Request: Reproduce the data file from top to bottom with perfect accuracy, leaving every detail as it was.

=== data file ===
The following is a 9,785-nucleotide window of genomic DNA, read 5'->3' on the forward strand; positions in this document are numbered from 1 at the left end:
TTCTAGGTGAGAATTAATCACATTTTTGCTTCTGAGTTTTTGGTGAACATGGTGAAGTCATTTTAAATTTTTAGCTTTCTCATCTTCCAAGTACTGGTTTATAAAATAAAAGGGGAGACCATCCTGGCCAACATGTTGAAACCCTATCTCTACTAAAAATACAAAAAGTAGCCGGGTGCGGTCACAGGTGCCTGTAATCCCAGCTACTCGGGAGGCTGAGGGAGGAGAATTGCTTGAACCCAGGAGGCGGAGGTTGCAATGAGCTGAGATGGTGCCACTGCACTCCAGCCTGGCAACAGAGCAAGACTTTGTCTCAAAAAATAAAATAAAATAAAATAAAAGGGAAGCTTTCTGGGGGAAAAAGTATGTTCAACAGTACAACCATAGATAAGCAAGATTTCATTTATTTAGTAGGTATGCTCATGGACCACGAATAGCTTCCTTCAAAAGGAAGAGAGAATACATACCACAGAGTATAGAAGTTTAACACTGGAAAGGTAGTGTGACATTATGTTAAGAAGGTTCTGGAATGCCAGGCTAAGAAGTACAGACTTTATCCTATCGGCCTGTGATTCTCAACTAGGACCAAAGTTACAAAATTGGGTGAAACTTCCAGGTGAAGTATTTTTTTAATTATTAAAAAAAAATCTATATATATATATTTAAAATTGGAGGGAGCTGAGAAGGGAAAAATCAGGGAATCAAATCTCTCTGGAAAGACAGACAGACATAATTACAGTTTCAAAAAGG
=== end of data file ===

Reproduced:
The following is a 9,785-nucleotide window of genomic DNA, read 5'->3' on the forward strand; positions in this document are numbered from 1 at the left end:
TTCTAGGTGAGAATTAATCACATTTTTGCTTCTGAGTTTTTGGTGAACATGGTGAAGTCATTTTAAATTTTTAGCTTTCTCATCTTCCAAGTACTGGTTTATAAAATAAAAGGGGAGACCATCCTGGCCAACATGTTGAAACCCTATCTCTACTAAAAATACAAAAAGTAGCCGGGTGCGGTCACAGGTGCCTGTAATCCCAGCTACTCGGGAGGCTGAGGGAGGAGAATTGCTTGAACCCAGGAGGCGGAGGTTGCAATGAGCTGAGATGGTGCCACTGCACTCCAGCCTGGCAACAGAGCAAGACTTTGTCTCAAAAAATAAAATAAAATAAAATAAAAGGGAAGCTTTCTGGGGGAAAAAGTATGTTCAACAGTACAACCATAGATAAGCAAGATTTCATTTATTTAGTAGGTATGCTCATGGACCACGAATAGCTTCCTTCAAAAGGAAGAGAGAATACATACCACAGAGTATAGAAGTTTAACACTGGAAAGGTAGTGTGACATTATGTTAAGAAGGTTCTGGAATGCCAGGCTAAGAAGTACAGACTTTATCCTATCGGCCTGTGATTCTCAACTAGGACCAAAGTTACAAAATTGGGTGAAACTTCCAGGTGAAGTATTTTTTTAATTATTAAAAAAAAATCTATATATATATATTTAAAATTGGAGGGAGCTGAGAAGGGAAAAATCAGGGAATCAAATCTCTCTGGAAAGACAGACAGACATAATTACAGTTTCAAAAAGG